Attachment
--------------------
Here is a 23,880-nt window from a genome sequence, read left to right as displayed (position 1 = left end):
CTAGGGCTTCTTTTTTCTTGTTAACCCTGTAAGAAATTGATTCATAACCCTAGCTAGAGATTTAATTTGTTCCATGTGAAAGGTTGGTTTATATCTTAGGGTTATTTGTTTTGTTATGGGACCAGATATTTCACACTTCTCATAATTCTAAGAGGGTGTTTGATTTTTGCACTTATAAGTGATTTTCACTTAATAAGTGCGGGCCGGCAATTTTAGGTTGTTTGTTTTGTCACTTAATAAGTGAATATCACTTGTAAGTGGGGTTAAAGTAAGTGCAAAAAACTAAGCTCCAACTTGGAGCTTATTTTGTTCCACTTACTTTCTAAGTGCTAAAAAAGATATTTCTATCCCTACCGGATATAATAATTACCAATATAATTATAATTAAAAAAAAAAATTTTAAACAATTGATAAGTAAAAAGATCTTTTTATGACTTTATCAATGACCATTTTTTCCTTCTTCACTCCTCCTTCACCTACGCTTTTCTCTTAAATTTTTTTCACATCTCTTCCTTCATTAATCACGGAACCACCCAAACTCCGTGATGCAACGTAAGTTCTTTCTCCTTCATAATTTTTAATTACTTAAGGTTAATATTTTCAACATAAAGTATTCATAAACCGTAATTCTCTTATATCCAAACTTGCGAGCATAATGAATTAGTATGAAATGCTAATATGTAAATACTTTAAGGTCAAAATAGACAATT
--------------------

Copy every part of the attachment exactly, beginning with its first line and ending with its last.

Here is a 23,880-nt window from a genome sequence, read left to right as displayed (position 1 = left end):
CTAGGGCTTCTTTTTTCTTGTTAACCCTGTAAGAAATTGATTCATAACCCTAGCTAGAGATTTAATTTGTTCCATGTGAAAGGTTGGTTTATATCTTAGGGTTATTTGTTTTGTTATGGGACCAGATATTTCACACTTCTCATAATTCTAAGAGGGTGTTTGATTTTTGCACTTATAAGTGATTTTCACTTAATAAGTGCGGGCCGGCAATTTTAGGTTGTTTGTTTTGTCACTTAATAAGTGAATATCACTTGTAAGTGGGGTTAAAGTAAGTGCAAAAAACTAAGCTCCAACTTGGAGCTTATTTTGTTCCACTTACTTTCTAAGTGCTAAAAAAGATATTTCTATCCCTACCGGATATAATAATTACCAATATAATTATAATTAAAAAAAAAAATTTTAAACAATTGATAAGTAAAAAGATCTTTTTATGACTTTATCAATGACCATTTTTTCCTTCTTCACTCCTCCTTCACCTACGCTTTTCTCTTAAATTTTTTTCACATCTCTTCCTTCATTAATCACGGAACCACCCAAACTCCGTGATGCAACGTAAGTTCTTTCTCCTTCATAATTTTTAATTACTTAAGGTTAATATTTTCAACATAAAGTATTCATAAACCGTAATTCTCTTATATCCAAACTTGCGAGCATAATGAATTAGTATGAAATGCTAATATGTAAATACTTTAAGGTCAAAATAGACAATT